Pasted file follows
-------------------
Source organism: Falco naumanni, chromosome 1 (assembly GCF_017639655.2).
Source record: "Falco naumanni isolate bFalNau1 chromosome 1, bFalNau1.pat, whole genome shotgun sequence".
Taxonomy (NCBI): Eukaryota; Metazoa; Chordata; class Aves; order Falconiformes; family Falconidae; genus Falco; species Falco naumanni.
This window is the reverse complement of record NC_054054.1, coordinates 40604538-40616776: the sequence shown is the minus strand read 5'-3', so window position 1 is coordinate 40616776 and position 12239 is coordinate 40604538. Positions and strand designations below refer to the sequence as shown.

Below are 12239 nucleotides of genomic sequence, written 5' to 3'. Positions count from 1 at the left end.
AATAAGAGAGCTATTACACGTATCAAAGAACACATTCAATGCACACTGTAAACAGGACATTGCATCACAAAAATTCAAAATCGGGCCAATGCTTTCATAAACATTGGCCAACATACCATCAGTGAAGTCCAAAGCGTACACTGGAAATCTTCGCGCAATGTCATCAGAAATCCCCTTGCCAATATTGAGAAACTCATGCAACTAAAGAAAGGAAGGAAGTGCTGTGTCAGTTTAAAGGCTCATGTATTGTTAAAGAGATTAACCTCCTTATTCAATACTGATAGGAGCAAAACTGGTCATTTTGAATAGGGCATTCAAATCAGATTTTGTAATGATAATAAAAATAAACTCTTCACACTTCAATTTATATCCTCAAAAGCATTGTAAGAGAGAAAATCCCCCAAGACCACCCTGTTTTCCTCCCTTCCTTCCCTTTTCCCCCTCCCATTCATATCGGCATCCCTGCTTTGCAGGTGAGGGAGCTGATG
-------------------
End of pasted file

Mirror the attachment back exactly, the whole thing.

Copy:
Source organism: Falco naumanni, chromosome 1 (assembly GCF_017639655.2).
Source record: "Falco naumanni isolate bFalNau1 chromosome 1, bFalNau1.pat, whole genome shotgun sequence".
Taxonomy (NCBI): Eukaryota; Metazoa; Chordata; class Aves; order Falconiformes; family Falconidae; genus Falco; species Falco naumanni.
This window is the reverse complement of record NC_054054.1, coordinates 40604538-40616776: the sequence shown is the minus strand read 5'-3', so window position 1 is coordinate 40616776 and position 12239 is coordinate 40604538. Positions and strand designations below refer to the sequence as shown.

Below are 12239 nucleotides of genomic sequence, written 5' to 3'. Positions count from 1 at the left end.
AATAAGAGAGCTATTACACGTATCAAAGAACACATTCAATGCACACTGTAAACAGGACATTGCATCACAAAAATTCAAAATCGGGCCAATGCTTTCATAAACATTGGCCAACATACCATCAGTGAAGTCCAAAGCGTACACTGGAAATCTTCGCGCAATGTCATCAGAAATCCCCTTGCCAATATTGAGAAACTCATGCAACTAAAGAAAGGAAGGAAGTGCTGTGTCAGTTTAAAGGCTCATGTATTGTTAAAGAGATTAACCTCCTTATTCAATACTGATAGGAGCAAAACTGGTCATTTTGAATAGGGCATTCAAATCAGATTTTGTAATGATAATAAAAATAAACTCTTCACACTTCAATTTATATCCTCAAAAGCATTGTAAGAGAGAAAATCCCCCAAGACCACCCTGTTTTCCTCCCTTCCTTCCCTTTTCCCCCTCCCATTCATATCGGCATCCCTGCTTTGCAGGTGAGGGAGCTGATG